German networks opt for leaner, remote coverage of World Cup
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German broadcasters ARD and ZDF, who are sharing broadcast rights of the 2018 FIFA World Cup, have combined a state-of-the-art video wall-packed studio with a remote production model to create its eye-catching coverage of the competition.
Situated in the Südwestrundfunk (SWR) broadcasting facility in the resort town of Baden-Baden, Germany, rather than the International Broadcast Center in Moscow, the space includes shared production and editorial facilities for the network’s four and a half weeks of World Cup coverage.
The studio rehashes a design created for the 2016 European Championship and the 2017 FIFA Confederations Cup, and features a 35-foot wide and nearly 9-foot tall video wall along with additional, smaller video arrays, etched glass panels and textured faux concrete walls.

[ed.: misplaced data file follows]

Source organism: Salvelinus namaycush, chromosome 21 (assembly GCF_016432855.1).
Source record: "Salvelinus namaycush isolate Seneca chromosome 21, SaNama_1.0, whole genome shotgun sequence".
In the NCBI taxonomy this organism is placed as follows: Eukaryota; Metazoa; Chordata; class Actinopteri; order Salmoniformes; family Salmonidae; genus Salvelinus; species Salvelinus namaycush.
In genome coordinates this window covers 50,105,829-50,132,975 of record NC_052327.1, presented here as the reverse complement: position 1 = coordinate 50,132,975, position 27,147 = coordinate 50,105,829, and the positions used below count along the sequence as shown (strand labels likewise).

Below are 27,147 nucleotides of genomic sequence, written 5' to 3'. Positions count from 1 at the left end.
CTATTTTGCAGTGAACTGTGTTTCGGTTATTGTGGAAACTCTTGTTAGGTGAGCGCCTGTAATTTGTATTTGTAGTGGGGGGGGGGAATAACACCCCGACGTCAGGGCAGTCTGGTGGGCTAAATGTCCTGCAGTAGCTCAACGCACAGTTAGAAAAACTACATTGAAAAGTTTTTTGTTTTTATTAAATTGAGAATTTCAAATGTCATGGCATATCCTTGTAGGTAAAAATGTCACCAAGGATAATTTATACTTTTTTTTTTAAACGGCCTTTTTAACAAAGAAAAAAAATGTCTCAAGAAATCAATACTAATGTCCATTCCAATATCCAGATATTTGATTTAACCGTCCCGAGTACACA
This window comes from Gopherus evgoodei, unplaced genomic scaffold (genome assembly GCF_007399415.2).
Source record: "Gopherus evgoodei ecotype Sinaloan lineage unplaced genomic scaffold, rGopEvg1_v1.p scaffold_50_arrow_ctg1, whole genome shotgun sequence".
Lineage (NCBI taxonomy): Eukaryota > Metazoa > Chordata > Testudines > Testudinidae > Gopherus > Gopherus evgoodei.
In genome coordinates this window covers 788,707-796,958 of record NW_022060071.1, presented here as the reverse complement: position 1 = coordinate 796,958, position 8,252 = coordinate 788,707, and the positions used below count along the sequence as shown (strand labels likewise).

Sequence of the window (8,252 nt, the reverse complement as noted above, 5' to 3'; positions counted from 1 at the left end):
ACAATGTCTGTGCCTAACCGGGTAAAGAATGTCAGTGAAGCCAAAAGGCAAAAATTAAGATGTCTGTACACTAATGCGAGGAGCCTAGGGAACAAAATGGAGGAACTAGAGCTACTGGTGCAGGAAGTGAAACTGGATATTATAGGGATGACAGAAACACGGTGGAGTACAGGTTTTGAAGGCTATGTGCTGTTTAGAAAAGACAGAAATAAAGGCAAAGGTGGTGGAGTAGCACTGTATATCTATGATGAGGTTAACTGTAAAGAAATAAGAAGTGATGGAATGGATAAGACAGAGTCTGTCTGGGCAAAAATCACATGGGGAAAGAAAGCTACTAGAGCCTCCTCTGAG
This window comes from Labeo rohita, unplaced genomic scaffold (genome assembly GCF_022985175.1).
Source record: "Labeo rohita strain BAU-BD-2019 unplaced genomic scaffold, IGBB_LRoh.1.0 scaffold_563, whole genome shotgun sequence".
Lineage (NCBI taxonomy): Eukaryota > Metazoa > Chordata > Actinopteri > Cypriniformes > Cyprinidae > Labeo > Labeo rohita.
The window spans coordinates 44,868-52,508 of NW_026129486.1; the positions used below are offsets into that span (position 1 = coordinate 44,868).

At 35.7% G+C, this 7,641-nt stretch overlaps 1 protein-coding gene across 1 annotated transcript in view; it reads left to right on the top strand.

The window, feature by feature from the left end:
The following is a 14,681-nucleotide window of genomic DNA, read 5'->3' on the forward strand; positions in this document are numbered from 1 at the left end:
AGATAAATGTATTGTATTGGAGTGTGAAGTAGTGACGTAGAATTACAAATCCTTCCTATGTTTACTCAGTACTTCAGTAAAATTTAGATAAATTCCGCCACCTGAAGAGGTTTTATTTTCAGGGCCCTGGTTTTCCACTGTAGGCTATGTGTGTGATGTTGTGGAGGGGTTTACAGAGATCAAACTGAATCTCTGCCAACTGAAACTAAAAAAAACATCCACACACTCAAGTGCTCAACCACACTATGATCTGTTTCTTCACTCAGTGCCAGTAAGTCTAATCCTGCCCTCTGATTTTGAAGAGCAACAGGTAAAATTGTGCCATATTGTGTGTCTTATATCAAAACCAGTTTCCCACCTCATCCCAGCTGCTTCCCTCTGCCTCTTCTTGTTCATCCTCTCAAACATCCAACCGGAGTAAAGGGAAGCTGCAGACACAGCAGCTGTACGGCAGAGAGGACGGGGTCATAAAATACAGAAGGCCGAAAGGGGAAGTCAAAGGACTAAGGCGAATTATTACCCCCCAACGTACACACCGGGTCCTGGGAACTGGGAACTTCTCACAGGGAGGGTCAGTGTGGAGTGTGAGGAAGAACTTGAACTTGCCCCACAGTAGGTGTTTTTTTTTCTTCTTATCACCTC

Spanning over 2,000 square feet, the studio video panels are outfitted with the latest in high-resolution LED display technology.
The space features multiple venues that can be used by a variety of formats and programs, ranging from smaller presentation pods to a large, multiperson anchor desk. The etched panels that surround the studio can also be swapped out depending on the program, with subtle lighting cue changes.
With two network’s sharing the studio these small changes allow some differentiation on-air, such as for programs like ARD’s “Sportschau.”
ZDF has also utilizing augmented reality technology for its coverage from the studio, such as inserting virtual players or reviewing player positions on the pitch.
Despite the distance from the various venues scattered across Russia and it not being based out of the IBC, ZDF and ARD still have access to a total of 45 ultra high definition feeds of gameplay, as well as backup lines — many with capacities up to 10 gigabits per second.
Dubbed the National Broadcasting Center for Germany, the networks estimate this production model could save millions of dollars in coverage expenses compared to broadcasting from Moscow. The broadcasters also note it insulates them from external influences that could occur in Russia from the government.